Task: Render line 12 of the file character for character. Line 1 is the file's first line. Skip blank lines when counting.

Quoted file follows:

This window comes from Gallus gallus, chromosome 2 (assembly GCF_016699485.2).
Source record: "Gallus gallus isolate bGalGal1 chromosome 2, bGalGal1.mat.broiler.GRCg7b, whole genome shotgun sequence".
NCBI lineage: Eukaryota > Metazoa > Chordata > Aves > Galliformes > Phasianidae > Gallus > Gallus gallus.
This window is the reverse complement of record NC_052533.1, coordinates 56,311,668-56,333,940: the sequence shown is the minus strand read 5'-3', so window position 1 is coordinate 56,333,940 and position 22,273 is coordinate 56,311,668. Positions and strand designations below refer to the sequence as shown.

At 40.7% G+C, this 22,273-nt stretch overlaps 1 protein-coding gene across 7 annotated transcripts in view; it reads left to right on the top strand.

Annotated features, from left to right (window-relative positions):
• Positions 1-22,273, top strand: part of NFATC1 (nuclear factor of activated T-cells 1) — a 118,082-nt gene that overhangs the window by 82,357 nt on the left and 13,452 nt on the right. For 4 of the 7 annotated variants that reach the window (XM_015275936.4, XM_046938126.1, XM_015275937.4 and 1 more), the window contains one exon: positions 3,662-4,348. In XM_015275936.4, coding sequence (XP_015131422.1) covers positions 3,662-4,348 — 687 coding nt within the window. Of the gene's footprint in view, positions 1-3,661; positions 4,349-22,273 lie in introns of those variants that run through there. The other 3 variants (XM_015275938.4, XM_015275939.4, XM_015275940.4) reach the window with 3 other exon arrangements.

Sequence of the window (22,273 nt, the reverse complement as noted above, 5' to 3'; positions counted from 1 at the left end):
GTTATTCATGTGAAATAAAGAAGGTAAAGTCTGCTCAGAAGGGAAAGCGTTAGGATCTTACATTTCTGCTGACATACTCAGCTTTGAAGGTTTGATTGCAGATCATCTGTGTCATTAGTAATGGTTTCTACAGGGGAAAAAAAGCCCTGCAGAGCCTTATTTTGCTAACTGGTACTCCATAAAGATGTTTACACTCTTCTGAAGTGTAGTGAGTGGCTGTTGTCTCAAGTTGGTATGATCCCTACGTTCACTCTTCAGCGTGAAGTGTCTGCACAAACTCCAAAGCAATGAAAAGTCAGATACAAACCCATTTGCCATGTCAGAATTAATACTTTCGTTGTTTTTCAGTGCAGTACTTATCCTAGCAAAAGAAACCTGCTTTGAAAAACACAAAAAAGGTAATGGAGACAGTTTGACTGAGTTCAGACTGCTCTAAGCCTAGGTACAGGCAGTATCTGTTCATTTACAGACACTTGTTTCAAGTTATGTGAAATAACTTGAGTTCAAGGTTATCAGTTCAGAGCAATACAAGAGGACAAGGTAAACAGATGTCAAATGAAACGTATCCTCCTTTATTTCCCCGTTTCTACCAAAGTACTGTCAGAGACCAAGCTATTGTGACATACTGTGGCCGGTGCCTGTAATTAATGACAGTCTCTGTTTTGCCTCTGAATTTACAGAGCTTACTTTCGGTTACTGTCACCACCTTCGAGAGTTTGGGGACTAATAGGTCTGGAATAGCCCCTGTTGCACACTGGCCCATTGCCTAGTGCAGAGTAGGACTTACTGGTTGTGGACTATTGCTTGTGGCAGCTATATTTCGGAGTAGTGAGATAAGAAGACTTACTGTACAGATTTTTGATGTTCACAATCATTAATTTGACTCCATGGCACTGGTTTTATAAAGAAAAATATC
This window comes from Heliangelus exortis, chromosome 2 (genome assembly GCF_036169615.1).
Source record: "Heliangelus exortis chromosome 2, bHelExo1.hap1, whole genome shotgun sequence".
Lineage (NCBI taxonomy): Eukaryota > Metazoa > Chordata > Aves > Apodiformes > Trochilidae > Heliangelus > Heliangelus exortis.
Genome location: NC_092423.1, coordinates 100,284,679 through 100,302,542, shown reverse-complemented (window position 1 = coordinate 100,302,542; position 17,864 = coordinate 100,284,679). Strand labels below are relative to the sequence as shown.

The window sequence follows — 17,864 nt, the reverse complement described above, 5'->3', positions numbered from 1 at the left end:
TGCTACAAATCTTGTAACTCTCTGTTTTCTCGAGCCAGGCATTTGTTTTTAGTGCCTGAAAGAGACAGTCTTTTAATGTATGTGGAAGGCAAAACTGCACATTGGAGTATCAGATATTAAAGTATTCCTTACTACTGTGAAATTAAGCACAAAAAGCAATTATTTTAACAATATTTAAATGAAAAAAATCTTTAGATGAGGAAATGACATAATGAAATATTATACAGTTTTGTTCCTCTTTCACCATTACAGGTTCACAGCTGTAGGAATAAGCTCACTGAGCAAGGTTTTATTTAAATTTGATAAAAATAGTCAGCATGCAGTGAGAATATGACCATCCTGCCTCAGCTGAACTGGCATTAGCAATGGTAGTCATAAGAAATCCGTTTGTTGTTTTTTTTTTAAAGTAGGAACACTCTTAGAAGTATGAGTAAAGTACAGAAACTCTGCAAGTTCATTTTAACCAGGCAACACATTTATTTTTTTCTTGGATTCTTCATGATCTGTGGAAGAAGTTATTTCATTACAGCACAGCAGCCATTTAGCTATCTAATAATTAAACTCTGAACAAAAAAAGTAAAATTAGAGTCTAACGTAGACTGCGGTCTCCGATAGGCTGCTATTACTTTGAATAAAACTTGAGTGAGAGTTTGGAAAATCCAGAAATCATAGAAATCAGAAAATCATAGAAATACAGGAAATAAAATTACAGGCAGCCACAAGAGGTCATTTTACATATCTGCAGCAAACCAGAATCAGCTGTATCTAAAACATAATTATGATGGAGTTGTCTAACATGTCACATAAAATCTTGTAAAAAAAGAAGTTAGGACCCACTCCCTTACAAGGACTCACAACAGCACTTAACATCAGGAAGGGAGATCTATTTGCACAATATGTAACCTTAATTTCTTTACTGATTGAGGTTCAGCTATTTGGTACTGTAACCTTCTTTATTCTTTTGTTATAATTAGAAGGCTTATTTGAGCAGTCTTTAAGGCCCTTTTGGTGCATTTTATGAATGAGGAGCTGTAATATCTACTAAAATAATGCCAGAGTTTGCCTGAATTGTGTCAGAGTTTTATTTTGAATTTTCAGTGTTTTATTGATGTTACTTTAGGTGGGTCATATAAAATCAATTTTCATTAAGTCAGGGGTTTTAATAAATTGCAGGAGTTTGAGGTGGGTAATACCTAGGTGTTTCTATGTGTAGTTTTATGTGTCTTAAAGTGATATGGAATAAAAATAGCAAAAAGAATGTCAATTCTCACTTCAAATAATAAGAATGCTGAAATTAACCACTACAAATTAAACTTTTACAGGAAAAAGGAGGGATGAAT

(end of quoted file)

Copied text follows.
Lineage (NCBI taxonomy): Eukaryota > Metazoa > Chordata > Aves > Apodiformes > Trochilidae > Heliangelus > Heliangelus exortis.